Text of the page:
In addition to these, there have been notable development for the support of SHACL and ODPs in the ontology development and data validation fields. SHACL4P  is a Protégé plugin for defining and validating Shapes Constraint Language (SHACL). The possibility of creating SHACL constraints in the same environment as ontology engineering provides a good opportunity to interleave the advantages of both. Similarly, Comprehensive Modular Ontology IDE (CoModIDE)  is a tool for developing modular ontology patterns using graphical and visual paradigms. Evaluators of the tool found it simpler and easier to use as compared to Protégé in the tasks related to ontology pattern use and development.
Through this article, we presented our arguments towards the use of ontology design patterns (ODPs) to generate SHACL shapes. The approach involves use of axioms defined within ODPs to generate equivalent SHACL shape constraints for data validation over a RDF dataset using those ODPs. The article provides an example of this where the RDF triples representing the ODP axioms within an OWL file are used to generate their corresponding SHACL shape. The state of the art, presented in [sec:pandit_shacl_sota], shows progress on schema detection and extraction, and its use in automating SHACL shape generation process.
While ontologies are a good way to document the schema of a data graph, documentation and schema extraction is complex when using multiple ontologies or in a heterogeneous graph. By using ODPs, which are modular and specific to features or context, documentation can be created in parts and specific to use-cases. However, creation of ODPs is difficult where the structure of data is not known. Approaches that extract SHACL shapes from data can be utilised to transform these shapes into ODPs which can then be combined into larger ontologies over time. In this manner, ODPs along with SHACL are also useful to act as documentation for description of data in a graph. Where the state of the art provides solutions for realising this, the community needs to further advocate ODPs in their role of describing data and possibility of automating validation processes.
We particularly emphasise the use of ODPs rather than ontologies as the basis of validation because RDF graphs can contain multiple ontologies where the axioms from those ontologies may not be sufficient or applicable for verification of the data graph. Data engineers can utilise ODPs in their task based on scenarios and use-cases, which knowledge engineers can build up sufficient ontologies over time. Existing approaches that automate the extraction of schema and generation of SHACL shapes show the viability of this.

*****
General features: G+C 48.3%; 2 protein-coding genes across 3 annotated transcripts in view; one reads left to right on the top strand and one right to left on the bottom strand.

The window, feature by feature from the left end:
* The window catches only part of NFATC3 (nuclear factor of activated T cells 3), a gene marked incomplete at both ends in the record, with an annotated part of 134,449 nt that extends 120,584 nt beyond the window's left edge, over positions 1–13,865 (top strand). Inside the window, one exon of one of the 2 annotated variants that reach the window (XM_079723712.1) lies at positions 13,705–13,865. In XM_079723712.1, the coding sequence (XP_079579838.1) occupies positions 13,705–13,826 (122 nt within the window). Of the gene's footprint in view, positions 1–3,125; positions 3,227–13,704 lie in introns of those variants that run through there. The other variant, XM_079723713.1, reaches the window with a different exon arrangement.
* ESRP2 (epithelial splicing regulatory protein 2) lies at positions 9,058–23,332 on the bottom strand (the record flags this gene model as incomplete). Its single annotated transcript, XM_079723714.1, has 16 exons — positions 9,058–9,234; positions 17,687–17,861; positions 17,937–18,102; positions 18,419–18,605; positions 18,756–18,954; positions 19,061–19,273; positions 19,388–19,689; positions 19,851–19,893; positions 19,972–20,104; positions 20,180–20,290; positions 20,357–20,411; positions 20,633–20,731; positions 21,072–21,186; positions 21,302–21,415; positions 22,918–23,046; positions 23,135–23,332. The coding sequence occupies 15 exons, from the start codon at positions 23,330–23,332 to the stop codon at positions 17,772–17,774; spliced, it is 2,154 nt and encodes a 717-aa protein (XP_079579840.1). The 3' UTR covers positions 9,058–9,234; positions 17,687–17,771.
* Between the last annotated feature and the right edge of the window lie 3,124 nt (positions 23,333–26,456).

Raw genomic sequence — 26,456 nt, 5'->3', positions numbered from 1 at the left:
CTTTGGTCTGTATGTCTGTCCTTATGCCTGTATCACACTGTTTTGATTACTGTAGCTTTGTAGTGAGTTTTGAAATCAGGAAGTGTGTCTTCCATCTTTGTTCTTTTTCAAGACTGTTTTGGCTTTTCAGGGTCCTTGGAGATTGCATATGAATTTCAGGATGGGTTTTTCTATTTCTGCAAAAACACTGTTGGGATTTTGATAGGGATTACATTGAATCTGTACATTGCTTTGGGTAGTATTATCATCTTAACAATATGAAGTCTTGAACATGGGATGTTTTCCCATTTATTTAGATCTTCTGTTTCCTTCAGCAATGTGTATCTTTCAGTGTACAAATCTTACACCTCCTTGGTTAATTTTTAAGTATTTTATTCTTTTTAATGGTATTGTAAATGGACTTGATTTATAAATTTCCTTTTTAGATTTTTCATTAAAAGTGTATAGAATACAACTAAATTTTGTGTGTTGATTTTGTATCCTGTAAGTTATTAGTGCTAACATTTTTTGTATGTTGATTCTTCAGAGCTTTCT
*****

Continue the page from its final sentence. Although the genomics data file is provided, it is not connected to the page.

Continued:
This approach also encourages the reuse of ODPs beyond the data modelling phase. Relating ODPs with their corresponding SHACL shapes provides a way to visualise the model of the data as well as to validate it using the same context. The ODPs defined in this manner are modelled more closer to the instances used in actual RDF graphs, and can therefore be used in approaches such as data summarising, visualisation, and exploration. Conversely, ODPs can assist approaches relevant to validation such as visualising SHACL shapes. This can be done by taking SHACL shapes and generating corresponding ODPs to represent their context.
In terms of future work, the approach discussed in this article should be applied to the larger set of vocabularies and datasets presented in the linked data cloud. This would provide a way to detect and collect ODPs used in the data and compare their relevance to the existing vocabularies. Further to this, the automated creation of SHACL constraints from ODPs (and ontologies) has benefits to evolving datasets such as DBpedia and WikiData. Where existing approaches only consider the SHACL core vocabulary in shape generation, there is a need for further investigation in mapping the features provided by SHACL advanced and SHACL-SPARQL to the OWL2 profiles. The ability to convert OWL axioms to SPARQL queries using approaches such as OWL2SPARQL3 allow the generation of SHACL shapes from ODPs by using the SHACL-SPARQL features which need to be harmonised with their use in validating data graphs. Similarly, anti-patterns in both OWL and SHACL that increase complexity for validation also need to be investigated.
We started our argument based on the intended application to automate generation of SHACL shapes from existing patterns/models describing the data. The aim of this was to validate a data graph based on specific contexts (represented through ODPs), and reusing the same validation mechanisms to check for existence and correctness of required data in the graph. The reporting feature of SHACL would then be used to produce a documentation based on the outcome of the validation to describe the quality of data. With the recent development of graphical tools for supporting ontological engineering, we also believe that this approach has value in an educational setting by permitting rapid development of ODPs and assessing their effect on data through querying and validation of constraints similar to existing practices in the software engineering and data-science domains.
This work is supported by the ADAPT Centre for Digital Content
Technology which is funded under the SFI Research Centres Programme
(Grant 13/RC/2106) and is co-funded under the European Regional
We also wish to thank Heiko Paulheim and Sebastian Rudolf for their discussion and guidance in the comparison of axioms and SHACL constraints.